Here are today's top national and world stories from The Associated Press.
Thousands of pro-Morsi protesters dig in; Egypt signals crackdown is imminent
CAIRO — Protesters holding sticks and wearing helmets and makeshift body armor stand behind mounds of sandbags, tires and brick walls. They change guards every two hours to ensure they stay alert.
With Egypt's military-backed government signaling a crackdown is imminent, supporters of ousted Islamist President Mohammed Morsi are taking no chances with security at their two protest camps in Cairo.
On Wednesday, the Cabinet ordered the police to break up the sit-ins, saying they pose an "unacceptable threat" to national security.
Interior Minister Mohammed Ibrahim said the order will be carried out in gradual steps according to instructions from prosecutors. "I hope they resort to reason" and leave without authorities having to move in, he told The Associated Press in a telephone interview.
Ahmed Sobaie, spokesman for the Muslim Brotherhood's political arm, the Freedom and Justice party, derided the Cabinet decision as "paving the way for another massacre."
Military takes security measures to keep Morsi's whereabouts secret
CAIRO — Egypt is taking extreme measures to keep Mohammed Morsi hidden. It says dignitaries are helicoptered to the deposed president's place of detention after nightfall, flying in patterns aimed at confusing the visitors. The military also has reportedly moved Morsi at least three times.
"Maneuvers have been undertaken during the nighttime helicopter flight so as to disorient (the visitors) in regard to where the location is," Col. Ahmed Mohammed Ali, the military spokesman, told The Associated Press on Wednesday, following a visit to Morsi Tuesday night by an African Union delegation.
The Egyptian army has kept Morsi in hiding since ousting him in a July 3 coup. But the military-backed interim leadership is under international criticism about Morsi's continued detention, and by allowing two high-level visits in quick succession it apparently hoped to ease the pressure.
"There are lies going around that he is badly treated, that he is under pressure, or that he is not taking his medication, and these were conveyed to the West," Ali said. "This step was part of a transparency policy and to refute such allegations. We have nothing to hide."
He said Morsi's whereabouts were being kept secret for his own safety because "there are millions of people against him, and moving him is not considered appropriate at the moment."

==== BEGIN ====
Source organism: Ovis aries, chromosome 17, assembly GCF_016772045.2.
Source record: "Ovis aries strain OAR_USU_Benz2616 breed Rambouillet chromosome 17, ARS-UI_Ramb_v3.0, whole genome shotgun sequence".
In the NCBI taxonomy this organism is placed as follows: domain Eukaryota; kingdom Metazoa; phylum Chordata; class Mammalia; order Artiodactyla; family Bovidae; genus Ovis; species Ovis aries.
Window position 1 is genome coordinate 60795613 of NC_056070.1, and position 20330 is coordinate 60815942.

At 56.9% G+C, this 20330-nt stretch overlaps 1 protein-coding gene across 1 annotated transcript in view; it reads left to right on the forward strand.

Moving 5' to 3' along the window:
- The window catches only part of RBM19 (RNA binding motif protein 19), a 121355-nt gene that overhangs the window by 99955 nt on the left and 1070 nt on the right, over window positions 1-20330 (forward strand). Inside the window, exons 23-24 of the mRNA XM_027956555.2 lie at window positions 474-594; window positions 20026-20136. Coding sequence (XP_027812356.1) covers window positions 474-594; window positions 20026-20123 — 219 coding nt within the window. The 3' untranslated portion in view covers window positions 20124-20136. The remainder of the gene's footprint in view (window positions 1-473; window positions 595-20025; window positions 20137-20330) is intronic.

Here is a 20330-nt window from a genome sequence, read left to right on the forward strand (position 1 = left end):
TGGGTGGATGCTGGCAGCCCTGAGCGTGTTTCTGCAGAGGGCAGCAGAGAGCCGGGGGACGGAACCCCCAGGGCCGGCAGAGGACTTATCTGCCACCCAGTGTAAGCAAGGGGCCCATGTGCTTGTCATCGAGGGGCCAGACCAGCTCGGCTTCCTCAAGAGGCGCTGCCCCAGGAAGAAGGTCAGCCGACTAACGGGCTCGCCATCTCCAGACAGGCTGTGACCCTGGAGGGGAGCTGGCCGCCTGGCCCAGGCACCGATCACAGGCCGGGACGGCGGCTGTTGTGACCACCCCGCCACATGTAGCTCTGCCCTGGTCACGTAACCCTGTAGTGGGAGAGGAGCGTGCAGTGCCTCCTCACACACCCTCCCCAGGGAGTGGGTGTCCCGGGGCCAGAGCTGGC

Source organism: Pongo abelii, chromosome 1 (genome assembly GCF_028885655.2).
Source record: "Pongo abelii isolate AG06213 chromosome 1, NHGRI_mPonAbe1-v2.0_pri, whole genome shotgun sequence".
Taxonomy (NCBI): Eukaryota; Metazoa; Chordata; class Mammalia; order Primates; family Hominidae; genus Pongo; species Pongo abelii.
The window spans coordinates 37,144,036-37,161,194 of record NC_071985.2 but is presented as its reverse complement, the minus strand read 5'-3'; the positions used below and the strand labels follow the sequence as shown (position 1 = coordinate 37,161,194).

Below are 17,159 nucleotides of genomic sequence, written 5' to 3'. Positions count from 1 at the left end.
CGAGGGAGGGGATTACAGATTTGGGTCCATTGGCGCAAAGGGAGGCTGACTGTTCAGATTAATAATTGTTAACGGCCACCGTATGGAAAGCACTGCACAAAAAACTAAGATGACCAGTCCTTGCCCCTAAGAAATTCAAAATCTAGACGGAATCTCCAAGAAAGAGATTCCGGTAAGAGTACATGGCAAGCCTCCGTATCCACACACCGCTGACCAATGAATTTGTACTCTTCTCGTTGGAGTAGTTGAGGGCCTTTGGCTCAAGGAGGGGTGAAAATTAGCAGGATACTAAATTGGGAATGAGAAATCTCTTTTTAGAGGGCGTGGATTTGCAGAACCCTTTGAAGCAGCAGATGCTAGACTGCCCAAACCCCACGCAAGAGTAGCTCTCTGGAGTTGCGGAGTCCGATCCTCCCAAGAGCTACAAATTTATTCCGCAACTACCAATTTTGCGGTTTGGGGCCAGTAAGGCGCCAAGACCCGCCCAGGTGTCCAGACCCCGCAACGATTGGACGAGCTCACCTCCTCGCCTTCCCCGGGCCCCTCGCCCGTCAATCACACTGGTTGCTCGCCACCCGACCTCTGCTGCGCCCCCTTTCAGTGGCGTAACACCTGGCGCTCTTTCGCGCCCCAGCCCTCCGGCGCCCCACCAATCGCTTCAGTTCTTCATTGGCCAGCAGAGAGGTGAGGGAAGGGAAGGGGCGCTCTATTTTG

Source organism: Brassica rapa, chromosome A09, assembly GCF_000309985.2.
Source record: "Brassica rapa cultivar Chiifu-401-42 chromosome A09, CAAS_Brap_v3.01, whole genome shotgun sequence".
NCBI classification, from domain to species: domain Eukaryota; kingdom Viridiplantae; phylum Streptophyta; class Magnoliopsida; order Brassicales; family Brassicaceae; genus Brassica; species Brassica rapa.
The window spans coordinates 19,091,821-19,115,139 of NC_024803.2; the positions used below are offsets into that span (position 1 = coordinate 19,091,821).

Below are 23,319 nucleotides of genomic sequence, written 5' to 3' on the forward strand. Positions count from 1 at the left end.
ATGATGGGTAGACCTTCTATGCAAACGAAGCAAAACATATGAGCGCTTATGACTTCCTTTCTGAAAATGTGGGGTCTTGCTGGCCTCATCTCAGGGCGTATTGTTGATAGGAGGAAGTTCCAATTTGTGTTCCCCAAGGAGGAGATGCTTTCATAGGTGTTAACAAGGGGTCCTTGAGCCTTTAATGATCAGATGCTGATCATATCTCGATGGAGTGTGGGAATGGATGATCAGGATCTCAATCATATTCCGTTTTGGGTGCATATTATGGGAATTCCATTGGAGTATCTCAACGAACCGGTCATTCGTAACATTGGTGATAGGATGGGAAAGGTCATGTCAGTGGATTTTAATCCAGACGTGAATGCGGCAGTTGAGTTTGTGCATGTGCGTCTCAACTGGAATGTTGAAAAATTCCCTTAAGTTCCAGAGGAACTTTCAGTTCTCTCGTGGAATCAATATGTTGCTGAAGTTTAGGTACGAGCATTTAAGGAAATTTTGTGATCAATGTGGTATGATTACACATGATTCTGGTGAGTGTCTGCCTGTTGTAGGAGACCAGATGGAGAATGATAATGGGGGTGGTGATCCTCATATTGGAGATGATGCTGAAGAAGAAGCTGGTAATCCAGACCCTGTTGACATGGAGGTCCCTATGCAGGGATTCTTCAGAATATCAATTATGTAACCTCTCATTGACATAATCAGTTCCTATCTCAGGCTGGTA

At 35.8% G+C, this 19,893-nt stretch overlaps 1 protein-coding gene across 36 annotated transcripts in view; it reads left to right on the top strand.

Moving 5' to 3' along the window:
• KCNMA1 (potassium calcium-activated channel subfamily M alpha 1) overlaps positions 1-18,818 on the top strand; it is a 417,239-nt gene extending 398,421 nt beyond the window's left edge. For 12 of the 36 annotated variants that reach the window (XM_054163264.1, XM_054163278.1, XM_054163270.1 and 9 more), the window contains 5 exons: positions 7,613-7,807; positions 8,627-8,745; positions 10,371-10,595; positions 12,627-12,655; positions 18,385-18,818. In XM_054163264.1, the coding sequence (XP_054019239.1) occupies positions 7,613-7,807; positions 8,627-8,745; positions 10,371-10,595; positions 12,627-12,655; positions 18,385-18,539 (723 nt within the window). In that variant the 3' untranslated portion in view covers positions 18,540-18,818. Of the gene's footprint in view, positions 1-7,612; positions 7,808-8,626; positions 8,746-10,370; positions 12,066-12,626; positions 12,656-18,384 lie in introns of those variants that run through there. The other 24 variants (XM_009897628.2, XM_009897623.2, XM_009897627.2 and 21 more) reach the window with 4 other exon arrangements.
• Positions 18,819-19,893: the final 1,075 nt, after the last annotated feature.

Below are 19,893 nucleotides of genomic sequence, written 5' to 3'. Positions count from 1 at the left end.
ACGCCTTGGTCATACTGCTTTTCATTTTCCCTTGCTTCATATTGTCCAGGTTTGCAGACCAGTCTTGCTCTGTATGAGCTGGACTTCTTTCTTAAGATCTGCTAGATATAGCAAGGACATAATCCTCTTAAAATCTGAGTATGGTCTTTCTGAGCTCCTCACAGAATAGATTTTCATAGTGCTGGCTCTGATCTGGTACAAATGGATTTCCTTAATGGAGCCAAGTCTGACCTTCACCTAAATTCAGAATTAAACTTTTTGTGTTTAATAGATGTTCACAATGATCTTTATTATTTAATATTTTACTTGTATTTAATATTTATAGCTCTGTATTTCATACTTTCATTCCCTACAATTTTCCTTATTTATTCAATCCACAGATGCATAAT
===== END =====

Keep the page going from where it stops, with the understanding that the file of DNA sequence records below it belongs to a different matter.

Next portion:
NSA acknowledges it can pull millions of phone records, not just terrorists'
WASHINGTON — President Barack Obama's national security team acknowledged for the first time Wednesday that, when investigating one suspected terrorist, it can read and store the phone records of millions of Americans.
Since it was revealed recently that the National Security Agency puts the phone records of every American into a database, the Obama administration has assured the nation that such records are rarely searched and, when they are, officials target only suspected international terrorists.
But testimony before Congress on Wednesday showed how easy it is for Americans with no connection to terrorism to unwittingly have their calling patterns analyzed by the government.
It hinges on what's known as "hop" or "chain" analysis. When the NSA identifies a suspect, it can look not just at his phone records, but also the records of everyone he calls, everyone who calls those people and everyone who calls those people.
If the average person called 40 unique people, three-hop analysis would allow the government to mine the records of 2.5 million Americans when investigating one suspected terrorist.
Ex-Army general: Manning's leaks fractured relationships with Afghan villagers
FORT MEADE, Md. — The classified information Pfc. Bradley Manning revealed through WikiLeaks fractured U.S. military relationships with foreign governments and Afghan villagers, a former general said Wednesday at the soldier's sentencing hearing.